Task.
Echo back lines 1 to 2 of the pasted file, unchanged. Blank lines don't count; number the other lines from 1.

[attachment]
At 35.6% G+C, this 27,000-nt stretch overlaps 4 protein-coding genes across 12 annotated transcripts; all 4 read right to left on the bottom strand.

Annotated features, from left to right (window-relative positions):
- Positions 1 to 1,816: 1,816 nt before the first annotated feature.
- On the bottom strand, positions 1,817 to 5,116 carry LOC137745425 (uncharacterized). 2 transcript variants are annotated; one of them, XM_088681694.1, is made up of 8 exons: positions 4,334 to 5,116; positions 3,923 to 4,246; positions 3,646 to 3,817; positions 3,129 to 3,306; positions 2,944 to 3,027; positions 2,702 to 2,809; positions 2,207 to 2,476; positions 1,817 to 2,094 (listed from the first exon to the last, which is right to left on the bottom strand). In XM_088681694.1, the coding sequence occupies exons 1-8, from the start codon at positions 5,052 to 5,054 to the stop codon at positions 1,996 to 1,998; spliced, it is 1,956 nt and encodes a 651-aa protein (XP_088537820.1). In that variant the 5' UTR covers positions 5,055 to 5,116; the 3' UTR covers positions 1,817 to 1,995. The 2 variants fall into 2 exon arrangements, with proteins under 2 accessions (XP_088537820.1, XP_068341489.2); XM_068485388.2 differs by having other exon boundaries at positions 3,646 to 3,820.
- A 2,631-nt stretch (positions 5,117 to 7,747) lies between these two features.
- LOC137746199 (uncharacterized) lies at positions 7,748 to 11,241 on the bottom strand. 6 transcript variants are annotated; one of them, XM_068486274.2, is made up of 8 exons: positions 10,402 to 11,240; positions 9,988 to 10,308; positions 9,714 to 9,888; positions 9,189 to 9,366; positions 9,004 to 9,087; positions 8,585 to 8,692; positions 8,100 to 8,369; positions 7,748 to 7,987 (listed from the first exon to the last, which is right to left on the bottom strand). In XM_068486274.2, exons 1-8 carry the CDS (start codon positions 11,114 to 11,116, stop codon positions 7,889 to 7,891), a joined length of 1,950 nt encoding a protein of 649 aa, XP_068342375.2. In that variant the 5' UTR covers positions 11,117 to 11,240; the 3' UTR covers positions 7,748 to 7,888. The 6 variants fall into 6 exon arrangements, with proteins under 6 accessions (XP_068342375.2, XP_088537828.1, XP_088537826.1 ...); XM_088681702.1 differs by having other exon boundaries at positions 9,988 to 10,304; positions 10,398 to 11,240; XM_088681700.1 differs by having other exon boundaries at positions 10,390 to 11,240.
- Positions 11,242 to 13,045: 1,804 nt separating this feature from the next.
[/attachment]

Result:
At 35.6% G+C, this 27,000-nt stretch overlaps 4 protein-coding genes across 12 annotated transcripts; all 4 read right to left on the bottom strand.

Annotated features, from left to right (window-relative positions):